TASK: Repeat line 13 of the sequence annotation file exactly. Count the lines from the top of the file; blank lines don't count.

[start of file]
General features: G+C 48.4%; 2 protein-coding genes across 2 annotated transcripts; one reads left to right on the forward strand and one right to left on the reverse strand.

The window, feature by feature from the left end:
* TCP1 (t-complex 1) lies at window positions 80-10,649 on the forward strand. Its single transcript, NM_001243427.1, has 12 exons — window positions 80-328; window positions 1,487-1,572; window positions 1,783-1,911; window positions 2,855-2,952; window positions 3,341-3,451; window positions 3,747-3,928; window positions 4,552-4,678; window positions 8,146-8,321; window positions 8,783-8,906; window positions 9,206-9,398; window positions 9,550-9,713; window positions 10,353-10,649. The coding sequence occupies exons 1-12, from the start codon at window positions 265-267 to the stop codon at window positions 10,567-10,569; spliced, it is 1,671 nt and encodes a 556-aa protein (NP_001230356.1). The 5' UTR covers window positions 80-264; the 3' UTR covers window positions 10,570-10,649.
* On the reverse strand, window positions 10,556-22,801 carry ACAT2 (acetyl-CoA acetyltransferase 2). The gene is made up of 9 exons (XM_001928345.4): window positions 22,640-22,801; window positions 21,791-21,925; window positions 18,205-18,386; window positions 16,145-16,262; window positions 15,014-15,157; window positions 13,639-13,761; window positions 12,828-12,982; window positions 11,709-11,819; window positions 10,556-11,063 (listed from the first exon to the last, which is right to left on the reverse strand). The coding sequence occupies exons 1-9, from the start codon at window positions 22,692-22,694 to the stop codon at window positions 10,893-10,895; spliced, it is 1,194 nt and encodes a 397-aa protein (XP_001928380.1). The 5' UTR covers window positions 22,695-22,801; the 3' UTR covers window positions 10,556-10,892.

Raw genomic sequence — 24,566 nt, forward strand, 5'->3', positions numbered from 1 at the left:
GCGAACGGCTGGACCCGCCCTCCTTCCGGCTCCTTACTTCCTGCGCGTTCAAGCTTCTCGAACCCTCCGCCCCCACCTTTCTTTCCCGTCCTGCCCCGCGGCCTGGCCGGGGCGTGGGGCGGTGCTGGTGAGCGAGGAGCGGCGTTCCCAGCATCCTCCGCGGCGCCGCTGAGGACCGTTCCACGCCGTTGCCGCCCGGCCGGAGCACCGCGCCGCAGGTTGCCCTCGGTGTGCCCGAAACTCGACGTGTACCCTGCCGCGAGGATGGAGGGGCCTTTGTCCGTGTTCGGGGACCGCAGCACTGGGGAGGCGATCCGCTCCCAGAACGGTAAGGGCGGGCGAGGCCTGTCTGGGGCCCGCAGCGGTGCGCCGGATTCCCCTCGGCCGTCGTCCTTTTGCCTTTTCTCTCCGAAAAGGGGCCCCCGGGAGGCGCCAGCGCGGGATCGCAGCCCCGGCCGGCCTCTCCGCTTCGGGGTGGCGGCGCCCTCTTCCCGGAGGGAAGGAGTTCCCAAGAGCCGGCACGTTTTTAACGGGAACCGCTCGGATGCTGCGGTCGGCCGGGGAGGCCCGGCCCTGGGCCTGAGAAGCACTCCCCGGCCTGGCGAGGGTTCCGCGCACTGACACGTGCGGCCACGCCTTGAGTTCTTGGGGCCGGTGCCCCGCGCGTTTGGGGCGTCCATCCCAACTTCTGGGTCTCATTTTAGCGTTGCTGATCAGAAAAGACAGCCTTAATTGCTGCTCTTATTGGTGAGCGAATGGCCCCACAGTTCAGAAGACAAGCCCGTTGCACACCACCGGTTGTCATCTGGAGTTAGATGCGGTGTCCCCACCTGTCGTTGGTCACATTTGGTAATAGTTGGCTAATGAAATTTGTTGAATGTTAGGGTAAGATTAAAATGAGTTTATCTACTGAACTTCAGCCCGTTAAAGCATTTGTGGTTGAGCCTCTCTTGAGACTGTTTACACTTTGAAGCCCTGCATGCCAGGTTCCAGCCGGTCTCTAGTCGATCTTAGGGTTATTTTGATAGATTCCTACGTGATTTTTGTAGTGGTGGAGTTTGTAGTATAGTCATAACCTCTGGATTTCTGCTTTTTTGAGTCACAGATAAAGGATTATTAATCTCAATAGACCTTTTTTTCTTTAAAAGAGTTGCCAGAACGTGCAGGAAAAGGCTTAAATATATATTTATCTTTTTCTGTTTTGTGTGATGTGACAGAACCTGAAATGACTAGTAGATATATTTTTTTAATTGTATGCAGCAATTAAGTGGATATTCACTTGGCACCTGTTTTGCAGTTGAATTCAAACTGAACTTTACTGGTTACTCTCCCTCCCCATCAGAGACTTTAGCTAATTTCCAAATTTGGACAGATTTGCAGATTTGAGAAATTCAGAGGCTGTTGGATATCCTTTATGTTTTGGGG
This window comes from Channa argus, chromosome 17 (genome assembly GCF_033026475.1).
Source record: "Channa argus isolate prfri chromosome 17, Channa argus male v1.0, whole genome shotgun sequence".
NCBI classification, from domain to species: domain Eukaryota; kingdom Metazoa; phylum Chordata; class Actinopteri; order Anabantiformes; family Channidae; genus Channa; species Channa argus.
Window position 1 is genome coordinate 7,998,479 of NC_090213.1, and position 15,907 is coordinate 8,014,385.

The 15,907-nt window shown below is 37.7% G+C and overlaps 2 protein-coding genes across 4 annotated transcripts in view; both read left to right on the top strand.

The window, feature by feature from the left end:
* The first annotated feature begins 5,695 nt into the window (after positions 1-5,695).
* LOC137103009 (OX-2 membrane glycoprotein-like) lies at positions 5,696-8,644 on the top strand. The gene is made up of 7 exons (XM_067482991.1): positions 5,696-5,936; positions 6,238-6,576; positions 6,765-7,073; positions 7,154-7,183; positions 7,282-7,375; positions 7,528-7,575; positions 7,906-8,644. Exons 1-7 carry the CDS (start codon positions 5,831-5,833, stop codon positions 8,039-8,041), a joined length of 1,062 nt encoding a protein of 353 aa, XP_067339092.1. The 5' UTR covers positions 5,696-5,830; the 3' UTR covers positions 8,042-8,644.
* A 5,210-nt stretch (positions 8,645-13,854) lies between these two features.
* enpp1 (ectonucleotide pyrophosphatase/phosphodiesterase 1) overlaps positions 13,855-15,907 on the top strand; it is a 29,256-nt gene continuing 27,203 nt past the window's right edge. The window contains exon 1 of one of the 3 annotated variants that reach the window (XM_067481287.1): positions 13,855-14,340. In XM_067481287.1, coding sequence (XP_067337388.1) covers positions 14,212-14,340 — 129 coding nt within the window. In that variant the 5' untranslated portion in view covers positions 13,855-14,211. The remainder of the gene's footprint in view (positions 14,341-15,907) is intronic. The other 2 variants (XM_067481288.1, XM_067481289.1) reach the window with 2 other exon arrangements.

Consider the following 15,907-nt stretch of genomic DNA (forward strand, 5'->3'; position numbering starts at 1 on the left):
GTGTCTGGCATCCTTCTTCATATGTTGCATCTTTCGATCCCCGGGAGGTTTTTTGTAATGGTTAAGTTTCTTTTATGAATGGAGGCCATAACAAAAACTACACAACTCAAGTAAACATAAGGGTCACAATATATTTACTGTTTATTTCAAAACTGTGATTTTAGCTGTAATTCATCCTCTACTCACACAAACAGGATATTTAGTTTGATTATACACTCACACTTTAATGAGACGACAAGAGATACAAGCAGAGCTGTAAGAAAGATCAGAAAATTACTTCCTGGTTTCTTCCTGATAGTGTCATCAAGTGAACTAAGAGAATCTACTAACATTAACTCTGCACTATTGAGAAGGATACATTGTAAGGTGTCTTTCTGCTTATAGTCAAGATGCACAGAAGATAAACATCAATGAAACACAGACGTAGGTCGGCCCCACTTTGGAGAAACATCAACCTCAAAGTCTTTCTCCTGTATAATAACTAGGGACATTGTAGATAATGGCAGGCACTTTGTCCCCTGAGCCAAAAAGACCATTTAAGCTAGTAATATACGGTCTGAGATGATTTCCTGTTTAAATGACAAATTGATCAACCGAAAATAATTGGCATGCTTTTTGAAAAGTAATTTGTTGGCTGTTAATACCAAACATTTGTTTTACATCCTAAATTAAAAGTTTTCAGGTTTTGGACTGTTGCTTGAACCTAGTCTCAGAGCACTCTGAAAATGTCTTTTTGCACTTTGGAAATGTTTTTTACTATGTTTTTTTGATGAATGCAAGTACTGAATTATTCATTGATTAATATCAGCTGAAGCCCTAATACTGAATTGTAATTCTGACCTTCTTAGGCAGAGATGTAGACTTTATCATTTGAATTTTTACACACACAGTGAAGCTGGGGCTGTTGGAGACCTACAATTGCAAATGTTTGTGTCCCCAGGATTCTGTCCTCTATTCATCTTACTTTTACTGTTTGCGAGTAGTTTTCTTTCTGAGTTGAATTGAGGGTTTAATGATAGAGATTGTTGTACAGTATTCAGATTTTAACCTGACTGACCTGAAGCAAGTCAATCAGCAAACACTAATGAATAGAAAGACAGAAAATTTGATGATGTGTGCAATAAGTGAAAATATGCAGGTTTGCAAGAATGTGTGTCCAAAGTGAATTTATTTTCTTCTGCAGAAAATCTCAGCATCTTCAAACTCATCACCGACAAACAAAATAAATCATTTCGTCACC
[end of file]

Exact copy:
* The first annotated feature begins 5,695 nt into the window (after positions 1-5,695).